The trips catalyst was to see J perform with his school choir and 300 other school children from choirs from all corners of the island and beyond. I did not take enough tissues. They should put a warning on the program when groups of small children sing songs like Eric Clapton's "Tears In Heaven" . The Treblemakers (don't you love a musical pun), J's choir crew, rocked the house. The show was one of many in Hobart's Festival of Voices which warms the city with sound and light in the frosty heart of mid-winter.  After his triumph at the school soirée crooning 'Count on Me' by Bruno Mars while accompanying himself on bass guitar, comfortable and confident, like he had been performing all his life, and a great school report, the rewards of our choices were evident.

For me, the icing on the weekend cake was a few hours in bed with Kevin.

We took the less travelled road home and found snow and lakes.

Everyone needs and deserves a break from the domestic routine and a reward for the daily grind.

What rewards are your heart set on?


Shannon said...

oh man such is our tedious lives eh?? My rewards are fleeting. A night out, certainly no holidays in our near future thanks to the reno to end all reno's ( lets blame kevin mc cloud for that) and then this morning I got the 'harriet can cut down her creche next year if you dont start earning more'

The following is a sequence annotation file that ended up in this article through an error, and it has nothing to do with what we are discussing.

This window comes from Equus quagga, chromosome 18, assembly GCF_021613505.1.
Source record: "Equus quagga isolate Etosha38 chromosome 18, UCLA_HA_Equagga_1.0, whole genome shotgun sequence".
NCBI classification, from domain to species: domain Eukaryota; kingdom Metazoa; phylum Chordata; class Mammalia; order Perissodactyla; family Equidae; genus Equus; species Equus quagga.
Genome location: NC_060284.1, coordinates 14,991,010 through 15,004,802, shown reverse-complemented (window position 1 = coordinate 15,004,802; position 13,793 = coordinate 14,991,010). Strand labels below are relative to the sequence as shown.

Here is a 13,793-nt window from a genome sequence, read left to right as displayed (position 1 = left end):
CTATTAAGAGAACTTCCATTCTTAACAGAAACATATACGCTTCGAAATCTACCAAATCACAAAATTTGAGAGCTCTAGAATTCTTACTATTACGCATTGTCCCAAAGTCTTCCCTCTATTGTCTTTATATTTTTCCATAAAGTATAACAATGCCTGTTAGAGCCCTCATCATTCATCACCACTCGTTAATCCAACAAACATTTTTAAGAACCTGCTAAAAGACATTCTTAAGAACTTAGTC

awesomeness in a nutshell.

lila said...

I feel what you are saying. I haven't quite figured out the rewards, but i'm so glad I read this before I dug myself any further into the dark.
I'm also glad to read things are getting better for you, it can be hard to push through and find what it is that we need and to remember that we need more than to support our families dreams.

Loz and Dinny said...

I am so hearing you. As I send off my resume with heavy heart I only think of travel. Nothing else... Except maybe brunch at a cafe xxxx bravo for the escape. Mrs xxx

Tanya said...